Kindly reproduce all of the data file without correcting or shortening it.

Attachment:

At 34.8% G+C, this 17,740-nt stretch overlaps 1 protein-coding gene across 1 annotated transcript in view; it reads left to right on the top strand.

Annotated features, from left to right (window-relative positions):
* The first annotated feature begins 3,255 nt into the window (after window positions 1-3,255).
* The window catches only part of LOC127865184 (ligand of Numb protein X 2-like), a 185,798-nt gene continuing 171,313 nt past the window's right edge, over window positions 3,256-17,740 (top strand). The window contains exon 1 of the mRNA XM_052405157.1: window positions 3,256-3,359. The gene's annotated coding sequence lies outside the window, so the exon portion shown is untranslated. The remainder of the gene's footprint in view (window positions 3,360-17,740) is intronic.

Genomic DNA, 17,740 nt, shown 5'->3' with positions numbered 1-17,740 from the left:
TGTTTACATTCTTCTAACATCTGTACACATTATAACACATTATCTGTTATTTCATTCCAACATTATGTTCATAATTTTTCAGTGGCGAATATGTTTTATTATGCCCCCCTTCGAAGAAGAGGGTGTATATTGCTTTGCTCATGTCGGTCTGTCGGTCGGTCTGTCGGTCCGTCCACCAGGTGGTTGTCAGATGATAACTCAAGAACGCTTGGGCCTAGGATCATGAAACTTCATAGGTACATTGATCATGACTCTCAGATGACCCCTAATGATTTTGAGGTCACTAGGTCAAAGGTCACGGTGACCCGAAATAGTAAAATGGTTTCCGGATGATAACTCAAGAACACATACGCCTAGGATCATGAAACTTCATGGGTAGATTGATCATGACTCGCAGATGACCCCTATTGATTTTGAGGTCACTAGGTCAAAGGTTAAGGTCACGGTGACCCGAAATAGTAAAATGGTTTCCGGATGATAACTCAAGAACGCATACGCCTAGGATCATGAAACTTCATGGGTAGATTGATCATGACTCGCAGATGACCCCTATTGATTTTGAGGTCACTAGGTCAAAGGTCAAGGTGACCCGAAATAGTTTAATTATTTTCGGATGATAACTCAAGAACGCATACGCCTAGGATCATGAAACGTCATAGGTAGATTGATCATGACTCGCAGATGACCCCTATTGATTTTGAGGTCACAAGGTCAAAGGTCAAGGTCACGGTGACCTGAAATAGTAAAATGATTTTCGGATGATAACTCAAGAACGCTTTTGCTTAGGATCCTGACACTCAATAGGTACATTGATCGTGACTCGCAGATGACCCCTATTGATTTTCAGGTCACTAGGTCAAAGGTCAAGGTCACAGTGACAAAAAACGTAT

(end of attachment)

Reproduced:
At 34.8% G+C, this 17,740-nt stretch overlaps 1 protein-coding gene across 1 annotated transcript in view; it reads left to right on the top strand.

Annotated features, from left to right (window-relative positions):
* The first annotated feature begins 3,255 nt into the window (after window positions 1-3,255).
* The window catches only part of LOC127865184 (ligand of Numb protein X 2-like), a 185,798-nt gene continuing 171,313 nt past the window's right edge, over window positions 3,256-17,740 (top strand). The window contains exon 1 of the mRNA XM_052405157.1: window positions 3,256-3,359. The gene's annotated coding sequence lies outside the window, so the exon portion shown is untranslated. The remainder of the gene's footprint in view (window positions 3,360-17,740) is intronic.

Genomic DNA, 17,740 nt, shown 5'->3' with positions numbered 1-17,740 from the left:
TGTTTACATTCTTCTAACATCTGTACACATTATAACACATTATCTGTTATTTCATTCCAACATTATGTTCATAATTTTTCAGTGGCGAATATGTTTTATTATGCCCCCCTTCGAAGAAGAGGGTGTATATTGCTTTGCTCATGTCGGTCTGTCGGTCGGTCTGTCGGTCCGTCCACCAGGTGGTTGTCAGATGATAACTCAAGAACGCTTGGGCCTAGGATCATGAAACTTCATAGGTACATTGATCATGACTCTCAGATGACCCCTAATGATTTTGAGGTCACTAGGTCAAAGGTCACGGTGACCCGAAATAGTAAAATGGTTTCCGGATGATAACTCAAGAACACATACGCCTAGGATCATGAAACTTCATGGGTAGATTGATCATGACTCGCAGATGACCCCTATTGATTTTGAGGTCACTAGGTCAAAGGTTAAGGTCACGGTGACCCGAAATAGTAAAATGGTTTCCGGATGATAACTCAAGAACGCATACGCCTAGGATCATGAAACTTCATGGGTAGATTGATCATGACTCGCAGATGACCCCTATTGATTTTGAGGTCACTAGGTCAAAGGTCAAGGTGACCCGAAATAGTTTAATTATTTTCGGATGATAACTCAAGAACGCATACGCCTAGGATCATGAAACGTCATAGGTAGATTGATCATGACTCGCAGATGACCCCTATTGATTTTGAGGTCACAAGGTCAAAGGTCAAGGTCACGGTGACCTGAAATAGTAAAATGATTTTCGGATGATAACTCAAGAACGCTTTTGCTTAGGATCCTGACACTCAATAGGTACATTGATCGTGACTCGCAGATGACCCCTATTGATTTTCAGGTCACTAGGTCAAAGGTCAAGGTCACAGTGACAAAAAACGTAT